stark contrast to the record-low returns of the past several
years, certificate of deposit yields are on the rise and savers
are rejoicing. Over much of the past year, week in and week
out, CD yields have been on an upward track. Thanks to Alan
Greenspan and the Federal Open Market Committee's intention
of raising interest rates further, there promise to be many
more such weeks to come.
The improvement in CD yields has been slow, but it has been
consistent. Over time, this has produced some nice effects
for CD investors as yields on CDs with maturities of one year
and less have more than doubled since March 2004. The average
one-year CD yield that was 1.1 percent last March is now 2.39
percent. The same is true of the six-month CD, which stood
at 0.93 percent last March and now stands at 2.0 percent.
Investors can tack an additional percentage point of yield
onto their returns, while maintaining FDIC insurance protection,
by investing in the highest-yielding
CDs available nationwide.
Sparking the improvement in CD yields are the six interest rate
hikes enacted by the Federal Reserve since June 2004, just as
the 13 rate cuts between 2001-2003 pushed yields into the cellar.
And the good news is expected to continue as more Fed rate hikes
are expected as 2005 unfolds.
However, the improvement has not been so evident on longer-maturity
CDs. Yields on intermediate and long-term Treasury securities,
those with maturities of three years and longer, have not behaved
in the same way as yields on short-term instruments that are
strongly influenced by Fed action. The same phenomenon that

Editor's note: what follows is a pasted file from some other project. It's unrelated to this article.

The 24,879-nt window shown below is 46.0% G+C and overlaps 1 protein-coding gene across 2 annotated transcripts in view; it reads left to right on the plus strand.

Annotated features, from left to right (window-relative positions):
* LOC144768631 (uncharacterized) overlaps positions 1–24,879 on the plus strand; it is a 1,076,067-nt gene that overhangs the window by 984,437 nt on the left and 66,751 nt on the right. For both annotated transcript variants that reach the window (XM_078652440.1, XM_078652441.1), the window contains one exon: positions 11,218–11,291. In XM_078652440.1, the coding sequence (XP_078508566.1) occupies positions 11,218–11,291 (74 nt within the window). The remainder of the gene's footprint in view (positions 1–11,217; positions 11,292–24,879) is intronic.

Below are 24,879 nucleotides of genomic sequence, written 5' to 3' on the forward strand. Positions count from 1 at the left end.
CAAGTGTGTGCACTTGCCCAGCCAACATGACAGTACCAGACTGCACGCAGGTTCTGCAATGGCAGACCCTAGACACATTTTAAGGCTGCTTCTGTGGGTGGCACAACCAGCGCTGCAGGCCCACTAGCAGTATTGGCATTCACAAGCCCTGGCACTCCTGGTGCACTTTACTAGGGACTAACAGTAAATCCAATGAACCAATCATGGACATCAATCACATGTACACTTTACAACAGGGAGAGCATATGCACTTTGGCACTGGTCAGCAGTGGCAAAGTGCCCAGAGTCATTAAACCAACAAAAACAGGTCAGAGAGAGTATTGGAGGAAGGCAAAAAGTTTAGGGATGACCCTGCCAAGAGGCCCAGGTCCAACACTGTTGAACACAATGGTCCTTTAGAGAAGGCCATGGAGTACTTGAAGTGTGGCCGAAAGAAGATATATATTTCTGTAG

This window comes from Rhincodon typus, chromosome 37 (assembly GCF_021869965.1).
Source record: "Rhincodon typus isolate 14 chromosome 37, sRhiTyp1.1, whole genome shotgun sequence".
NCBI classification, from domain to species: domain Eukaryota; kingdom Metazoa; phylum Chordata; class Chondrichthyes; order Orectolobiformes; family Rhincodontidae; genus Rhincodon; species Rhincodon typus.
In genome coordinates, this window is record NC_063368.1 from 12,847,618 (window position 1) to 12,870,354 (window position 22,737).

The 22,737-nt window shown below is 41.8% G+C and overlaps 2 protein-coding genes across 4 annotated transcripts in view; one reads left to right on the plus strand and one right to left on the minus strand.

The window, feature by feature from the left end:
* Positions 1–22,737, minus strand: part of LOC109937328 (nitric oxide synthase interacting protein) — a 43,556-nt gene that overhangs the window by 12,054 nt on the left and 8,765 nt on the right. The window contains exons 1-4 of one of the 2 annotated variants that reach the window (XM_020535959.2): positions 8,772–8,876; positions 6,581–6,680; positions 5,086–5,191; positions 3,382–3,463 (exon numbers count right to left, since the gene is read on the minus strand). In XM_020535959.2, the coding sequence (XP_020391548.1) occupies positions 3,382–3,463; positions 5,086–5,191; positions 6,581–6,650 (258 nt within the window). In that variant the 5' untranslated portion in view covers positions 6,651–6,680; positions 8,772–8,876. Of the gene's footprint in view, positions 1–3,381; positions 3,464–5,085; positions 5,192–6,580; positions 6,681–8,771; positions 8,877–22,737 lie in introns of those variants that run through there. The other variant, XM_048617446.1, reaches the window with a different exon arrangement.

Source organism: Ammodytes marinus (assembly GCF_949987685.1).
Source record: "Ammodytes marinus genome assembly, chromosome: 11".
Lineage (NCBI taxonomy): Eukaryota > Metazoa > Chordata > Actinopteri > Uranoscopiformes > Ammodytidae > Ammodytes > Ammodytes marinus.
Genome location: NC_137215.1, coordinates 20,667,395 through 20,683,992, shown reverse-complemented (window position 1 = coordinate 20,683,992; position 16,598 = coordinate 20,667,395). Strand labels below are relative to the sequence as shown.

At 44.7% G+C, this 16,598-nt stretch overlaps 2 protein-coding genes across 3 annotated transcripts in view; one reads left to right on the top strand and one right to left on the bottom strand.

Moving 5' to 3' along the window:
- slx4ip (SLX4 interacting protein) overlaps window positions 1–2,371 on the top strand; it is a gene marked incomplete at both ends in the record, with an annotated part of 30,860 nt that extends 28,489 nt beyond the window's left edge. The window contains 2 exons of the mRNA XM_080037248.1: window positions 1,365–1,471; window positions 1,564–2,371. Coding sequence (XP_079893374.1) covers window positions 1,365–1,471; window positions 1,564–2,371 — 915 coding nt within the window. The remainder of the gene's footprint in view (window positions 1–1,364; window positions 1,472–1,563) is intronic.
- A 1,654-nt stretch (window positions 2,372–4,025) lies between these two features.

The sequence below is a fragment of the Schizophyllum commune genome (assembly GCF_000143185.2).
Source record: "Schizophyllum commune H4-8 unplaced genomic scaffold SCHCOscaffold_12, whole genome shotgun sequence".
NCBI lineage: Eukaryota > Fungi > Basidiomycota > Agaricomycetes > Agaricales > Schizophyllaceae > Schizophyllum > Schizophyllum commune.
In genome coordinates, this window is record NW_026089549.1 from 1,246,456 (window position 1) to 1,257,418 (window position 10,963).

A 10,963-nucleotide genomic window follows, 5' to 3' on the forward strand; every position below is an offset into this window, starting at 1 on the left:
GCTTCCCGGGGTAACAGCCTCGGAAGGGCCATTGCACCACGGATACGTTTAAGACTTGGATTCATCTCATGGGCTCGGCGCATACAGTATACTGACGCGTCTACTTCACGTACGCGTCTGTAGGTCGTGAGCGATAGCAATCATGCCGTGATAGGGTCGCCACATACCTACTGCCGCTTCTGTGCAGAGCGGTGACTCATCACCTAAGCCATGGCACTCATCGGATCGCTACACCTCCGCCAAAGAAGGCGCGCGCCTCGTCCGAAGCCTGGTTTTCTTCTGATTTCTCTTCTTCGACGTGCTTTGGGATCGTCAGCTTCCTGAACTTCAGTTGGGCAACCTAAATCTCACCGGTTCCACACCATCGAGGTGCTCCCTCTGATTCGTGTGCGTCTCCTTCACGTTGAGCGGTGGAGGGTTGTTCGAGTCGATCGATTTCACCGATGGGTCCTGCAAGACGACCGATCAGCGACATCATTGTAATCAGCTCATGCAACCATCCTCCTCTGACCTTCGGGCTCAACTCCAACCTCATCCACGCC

recently brought mortgage rates down to 11-month lows has produced
lackluster improvement in the longest maturity CDs.
Look at the average five-year CD yield as an example. On
June 30, 2004, the average yield was 3.6 percent, having climbed
from 2.89 percent in March. But the average yield is just
3.62 percent now, with improvement having ground to a halt
even as the Fed has continually raised interest rates. Why?
The five-year Treasury yield that was 3.81 percent on June
30 when the Fed raised interest rates for the first time fell
to 3.71 percent by mid-February.
The two-year and three-year CD yields have fared slightly
better. The average two-year CD yield increased from 1.62
percent in March 2004 to 2.3 percent by the first rate hike
on June 30, continuing to climb to 2.83 percent now. The average
three-year CD yield also increased sharply between March and
June 2004, from 2.12 percent to 2.82 percent. But from June
until November, the average yield was essentially flat, inching
to 2.84 percent on Nov. 3. In the three months since, yields
have increased to 3.13 percent, spurred by yields on three-year
Treasuries that increased from 2.85 percent to 3.76 percent
in the same time frame.
A complete rebound in long-term CD yields is dependent upon
intermediate and long-term Treasury yields rising from what
appear to be unreasonably low levels. During Alan Greenspan's
Senate testimony Feb. 16, he referred to this as a "conundrum,"
implying that even the Fed Chairman is mystified as to why.
The rate of economic expansion and repeated Fed rate hikes
that are expected to continue through much of 2005 point to
higher rates across the entire spectrum -- not
just on the shortest maturities.